Winter weather brings colder temperatures and thicker clothes that require a lot of layers. These extra layers can add to the time it takes to get your gun into action. Fortunately, there are a few viable ways to ensure your concealed carry setup works appropriately in the winter.
In the winter, many of us wear coats and parkas to shield ourselves from harsh winter weather. While they are excellent at keeping warm, they can make a gun carried inside the waistband holster challenging to access.
To avoid printing (the outline of a firearm showing through clothing), look for jackets that aren’t too tight or restrictive. Consider a coat with bottom zips that allow you to access your weapon quickly when the situation calls for it.
Some jackets are designed with sleeve pockets ideal for carrying small sidearms.
Concealed carry clothes for winter, like jackets, combine warmth and functionality, incorporating discreet compartments and specialized features to enable individuals with concealed carry permits to stay comfortably insulated and prepared for self-defense in colder climates.
Regarding winter clothing, pants are the real meat and potatoes. You will want to invest in good snow pants to stay comfortable on the slopes or hiking. Look for fabrics like cotton that provide structure, allow air to flow, and are durable. You may also consider insulated or shell pants and responsibly sourced premium down.
Remember that the extra layers you wear in the winter can make it difficult to access a concealed-carry firearm. This is why practicing with concealed carry clothing and holsters is essential before heading out on the streets. This can include dry and live fire drills, simply wearing your favorite clothing, and going about your day.
You’ll likely be layering up as we move into the colder months. This can present a challenge for concealed carriers as the extra fabrics and layers make it more difficult to get your firearm out and quickly accessible.
Many people carry inside the waistband, but if you have a giant gun and must constantly clear your jacket, consider moving outside the belt this winter. A great option is a peplum or ruffle-hem shirt that flares out just above your waistline to conceal your pistol and holster. It also gives you a nice look, with very little printing. It’s perfect for women who are wearing a suit or dress. It’s also a good choice for men wearing suits or button-down shirts.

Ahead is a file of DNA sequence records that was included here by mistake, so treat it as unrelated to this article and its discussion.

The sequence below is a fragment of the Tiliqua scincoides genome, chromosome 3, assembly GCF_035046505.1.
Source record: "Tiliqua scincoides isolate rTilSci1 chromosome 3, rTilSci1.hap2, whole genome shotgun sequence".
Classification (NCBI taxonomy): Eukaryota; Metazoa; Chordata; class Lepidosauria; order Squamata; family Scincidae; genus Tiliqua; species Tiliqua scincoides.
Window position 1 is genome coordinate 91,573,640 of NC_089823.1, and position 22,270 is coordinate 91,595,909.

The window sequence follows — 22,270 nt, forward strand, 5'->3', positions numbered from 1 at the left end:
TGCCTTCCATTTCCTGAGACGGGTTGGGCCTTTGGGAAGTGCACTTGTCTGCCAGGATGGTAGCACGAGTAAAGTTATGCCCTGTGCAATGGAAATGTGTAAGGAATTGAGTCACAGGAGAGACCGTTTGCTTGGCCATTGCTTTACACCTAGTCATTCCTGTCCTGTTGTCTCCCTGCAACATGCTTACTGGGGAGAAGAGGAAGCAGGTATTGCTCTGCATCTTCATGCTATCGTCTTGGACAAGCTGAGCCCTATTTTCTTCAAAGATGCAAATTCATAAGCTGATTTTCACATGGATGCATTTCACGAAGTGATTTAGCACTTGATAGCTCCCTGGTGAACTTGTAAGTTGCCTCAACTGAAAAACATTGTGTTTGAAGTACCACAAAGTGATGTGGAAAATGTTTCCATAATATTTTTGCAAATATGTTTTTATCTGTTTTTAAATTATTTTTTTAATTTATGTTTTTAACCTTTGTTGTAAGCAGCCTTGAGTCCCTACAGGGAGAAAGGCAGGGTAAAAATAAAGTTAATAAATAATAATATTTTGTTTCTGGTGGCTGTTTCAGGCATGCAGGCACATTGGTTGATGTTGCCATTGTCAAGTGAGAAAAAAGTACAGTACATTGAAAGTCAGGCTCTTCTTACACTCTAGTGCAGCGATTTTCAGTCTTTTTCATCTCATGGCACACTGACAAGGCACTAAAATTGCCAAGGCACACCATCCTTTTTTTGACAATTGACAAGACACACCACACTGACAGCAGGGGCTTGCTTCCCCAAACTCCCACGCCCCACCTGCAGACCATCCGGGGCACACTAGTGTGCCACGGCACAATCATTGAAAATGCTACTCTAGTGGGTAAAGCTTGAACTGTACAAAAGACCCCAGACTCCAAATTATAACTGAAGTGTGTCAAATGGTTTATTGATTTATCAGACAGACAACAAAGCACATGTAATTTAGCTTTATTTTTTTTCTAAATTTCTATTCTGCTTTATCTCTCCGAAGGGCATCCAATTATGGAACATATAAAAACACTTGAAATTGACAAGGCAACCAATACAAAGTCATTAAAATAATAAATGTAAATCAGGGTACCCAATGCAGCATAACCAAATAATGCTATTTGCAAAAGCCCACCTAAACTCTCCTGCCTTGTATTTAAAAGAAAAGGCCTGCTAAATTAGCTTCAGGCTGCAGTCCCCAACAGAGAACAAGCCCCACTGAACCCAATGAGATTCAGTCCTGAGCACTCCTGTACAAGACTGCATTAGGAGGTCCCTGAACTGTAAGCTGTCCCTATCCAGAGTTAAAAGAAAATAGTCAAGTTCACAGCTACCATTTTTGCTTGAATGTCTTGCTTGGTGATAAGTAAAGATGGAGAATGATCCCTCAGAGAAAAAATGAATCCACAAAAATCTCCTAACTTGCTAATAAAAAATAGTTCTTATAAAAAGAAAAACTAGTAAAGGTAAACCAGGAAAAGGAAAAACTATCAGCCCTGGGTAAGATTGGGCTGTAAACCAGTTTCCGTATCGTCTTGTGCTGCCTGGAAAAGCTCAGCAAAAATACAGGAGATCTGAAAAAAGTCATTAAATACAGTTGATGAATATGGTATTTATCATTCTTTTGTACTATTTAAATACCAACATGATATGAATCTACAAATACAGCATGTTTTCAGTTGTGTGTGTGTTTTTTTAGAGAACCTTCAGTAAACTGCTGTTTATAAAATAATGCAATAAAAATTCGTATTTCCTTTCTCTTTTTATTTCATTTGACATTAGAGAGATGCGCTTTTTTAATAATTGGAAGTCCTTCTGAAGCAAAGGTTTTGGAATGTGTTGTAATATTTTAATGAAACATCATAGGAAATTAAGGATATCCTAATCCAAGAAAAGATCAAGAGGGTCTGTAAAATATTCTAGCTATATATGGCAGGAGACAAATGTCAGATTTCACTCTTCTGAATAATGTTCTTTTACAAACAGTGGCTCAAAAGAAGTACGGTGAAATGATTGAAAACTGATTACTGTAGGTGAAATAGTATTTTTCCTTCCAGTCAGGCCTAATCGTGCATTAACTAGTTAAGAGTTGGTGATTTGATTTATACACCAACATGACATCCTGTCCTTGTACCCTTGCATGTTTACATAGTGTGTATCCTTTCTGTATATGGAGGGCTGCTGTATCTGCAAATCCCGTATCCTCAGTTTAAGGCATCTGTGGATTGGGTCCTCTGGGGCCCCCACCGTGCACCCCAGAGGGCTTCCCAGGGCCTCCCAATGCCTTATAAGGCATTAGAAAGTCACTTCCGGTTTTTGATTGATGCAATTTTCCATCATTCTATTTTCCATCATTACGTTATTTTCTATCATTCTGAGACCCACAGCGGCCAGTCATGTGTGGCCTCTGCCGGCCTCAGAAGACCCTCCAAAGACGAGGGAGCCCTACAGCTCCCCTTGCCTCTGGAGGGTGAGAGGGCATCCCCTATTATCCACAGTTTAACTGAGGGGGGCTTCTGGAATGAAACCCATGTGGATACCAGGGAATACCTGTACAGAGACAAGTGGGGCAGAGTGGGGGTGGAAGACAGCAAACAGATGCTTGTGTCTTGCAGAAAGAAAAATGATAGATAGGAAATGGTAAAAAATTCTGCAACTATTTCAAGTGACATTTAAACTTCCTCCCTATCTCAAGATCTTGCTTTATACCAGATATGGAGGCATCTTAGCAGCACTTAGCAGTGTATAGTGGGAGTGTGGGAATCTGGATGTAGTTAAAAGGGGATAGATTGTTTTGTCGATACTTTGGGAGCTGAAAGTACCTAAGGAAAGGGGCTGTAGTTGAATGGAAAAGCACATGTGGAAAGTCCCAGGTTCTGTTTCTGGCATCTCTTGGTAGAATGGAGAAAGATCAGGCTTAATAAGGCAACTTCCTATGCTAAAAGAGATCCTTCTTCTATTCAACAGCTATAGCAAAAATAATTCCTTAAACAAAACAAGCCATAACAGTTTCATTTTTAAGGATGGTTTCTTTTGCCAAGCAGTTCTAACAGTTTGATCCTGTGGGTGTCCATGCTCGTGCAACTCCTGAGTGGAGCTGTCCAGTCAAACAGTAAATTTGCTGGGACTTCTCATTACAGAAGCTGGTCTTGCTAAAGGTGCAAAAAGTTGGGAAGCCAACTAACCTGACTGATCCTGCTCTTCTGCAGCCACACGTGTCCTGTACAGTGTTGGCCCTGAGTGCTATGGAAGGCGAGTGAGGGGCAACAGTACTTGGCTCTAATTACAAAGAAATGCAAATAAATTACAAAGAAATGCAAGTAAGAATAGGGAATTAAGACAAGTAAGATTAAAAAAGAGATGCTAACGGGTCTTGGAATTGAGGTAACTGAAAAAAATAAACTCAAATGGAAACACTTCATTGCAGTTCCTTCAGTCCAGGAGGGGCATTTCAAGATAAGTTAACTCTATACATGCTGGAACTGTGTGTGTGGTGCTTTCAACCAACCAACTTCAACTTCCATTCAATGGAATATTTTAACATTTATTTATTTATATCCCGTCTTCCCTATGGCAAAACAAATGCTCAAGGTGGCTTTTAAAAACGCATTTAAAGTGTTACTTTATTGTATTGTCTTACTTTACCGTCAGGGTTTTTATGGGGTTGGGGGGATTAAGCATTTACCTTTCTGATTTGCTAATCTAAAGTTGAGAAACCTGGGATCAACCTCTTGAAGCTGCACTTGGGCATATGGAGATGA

Despite their simple appearance, tank tops can be some of the most versatile concealed carry clothing items for winter. The key is to look for styles with a longer hem to cover your firearm (particularly when carrying behind the strong side hip with an OWB holster) crafted from fabric that won’t stretch out over time.
This style fits the bill, with a flattering silhouette that stops between your belly button and upper hip, plus petite, regular, and tall size options to ensure a custom fit. It’s crafted from a smooth ribbed cotton that feels luxe and drapes beautifully. This tank works well alone or layered with dress shirts for work or evening wear. It’s also an excellent pairing with a pocket or shoulder holster.
What you wear is a huge factor in determining how easy it is for you to access your weapon. For example, ankle holsters aren’t usually a good idea during the winter, especially if you plan on wearing boots that cover your feet to the ankles or higher. These shoes provide little traction and may make it difficult for you to move quickly in the event of an attack.
It’s also important to be mindful of gun printing, which is the outline of your pistol showing through your clothing when you bend over or move in a way that stretches the fabric. Practicing clearing and drawing your gun while dressed in a winter concealed carry clothing setup can help you iron out any issues and give you confidence that you’ll be able to remove them when it matters most.